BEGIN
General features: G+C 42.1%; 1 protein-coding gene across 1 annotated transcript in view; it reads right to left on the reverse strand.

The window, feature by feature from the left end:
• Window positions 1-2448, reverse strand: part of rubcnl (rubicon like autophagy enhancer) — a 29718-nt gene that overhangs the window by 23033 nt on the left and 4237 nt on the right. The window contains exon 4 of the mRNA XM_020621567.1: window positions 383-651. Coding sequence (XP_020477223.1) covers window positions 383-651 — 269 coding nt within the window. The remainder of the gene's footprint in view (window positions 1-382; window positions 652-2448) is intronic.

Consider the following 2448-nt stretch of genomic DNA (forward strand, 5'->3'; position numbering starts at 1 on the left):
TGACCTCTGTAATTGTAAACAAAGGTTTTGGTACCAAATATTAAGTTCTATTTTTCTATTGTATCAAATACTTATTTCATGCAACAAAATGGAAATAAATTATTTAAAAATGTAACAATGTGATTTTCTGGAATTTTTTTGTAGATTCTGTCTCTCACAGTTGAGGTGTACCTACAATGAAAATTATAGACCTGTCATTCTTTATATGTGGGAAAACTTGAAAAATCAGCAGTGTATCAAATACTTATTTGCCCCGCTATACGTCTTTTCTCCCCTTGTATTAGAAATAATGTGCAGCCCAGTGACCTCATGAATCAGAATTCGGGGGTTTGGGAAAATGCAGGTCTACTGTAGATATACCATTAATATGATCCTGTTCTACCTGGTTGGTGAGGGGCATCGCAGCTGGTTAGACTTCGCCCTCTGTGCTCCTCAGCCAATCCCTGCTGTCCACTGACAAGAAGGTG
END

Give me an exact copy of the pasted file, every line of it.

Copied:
General features: G+C 42.1%; 1 protein-coding gene across 1 annotated transcript in view; it reads right to left on the reverse strand.

The window, feature by feature from the left end:
• Window positions 1-2448, reverse strand: part of rubcnl (rubicon like autophagy enhancer) — a 29718-nt gene that overhangs the window by 23033 nt on the left and 4237 nt on the right. The window contains exon 4 of the mRNA XM_020621567.1: window positions 383-651. Coding sequence (XP_020477223.1) covers window positions 383-651 — 269 coding nt within the window. The remainder of the gene's footprint in view (window positions 1-382; window positions 652-2448) is intronic.

Consider the following 2448-nt stretch of genomic DNA (forward strand, 5'->3'; position numbering starts at 1 on the left):
TGACCTCTGTAATTGTAAACAAAGGTTTTGGTACCAAATATTAAGTTCTATTTTTCTATTGTATCAAATACTTATTTCATGCAACAAAATGGAAATAAATTATTTAAAAATGTAACAATGTGATTTTCTGGAATTTTTTTGTAGATTCTGTCTCTCACAGTTGAGGTGTACCTACAATGAAAATTATAGACCTGTCATTCTTTATATGTGGGAAAACTTGAAAAATCAGCAGTGTATCAAATACTTATTTGCCCCGCTATACGTCTTTTCTCCCCTTGTATTAGAAATAATGTGCAGCCCAGTGACCTCATGAATCAGAATTCGGGGGTTTGGGAAAATGCAGGTCTACTGTAGATATACCATTAATATGATCCTGTTCTACCTGGTTGGTGAGGGGCATCGCAGCTGGTTAGACTTCGCCCTCTGTGCTCCTCAGCCAATCCCTGCTGTCCACTGACAAGAAGGTG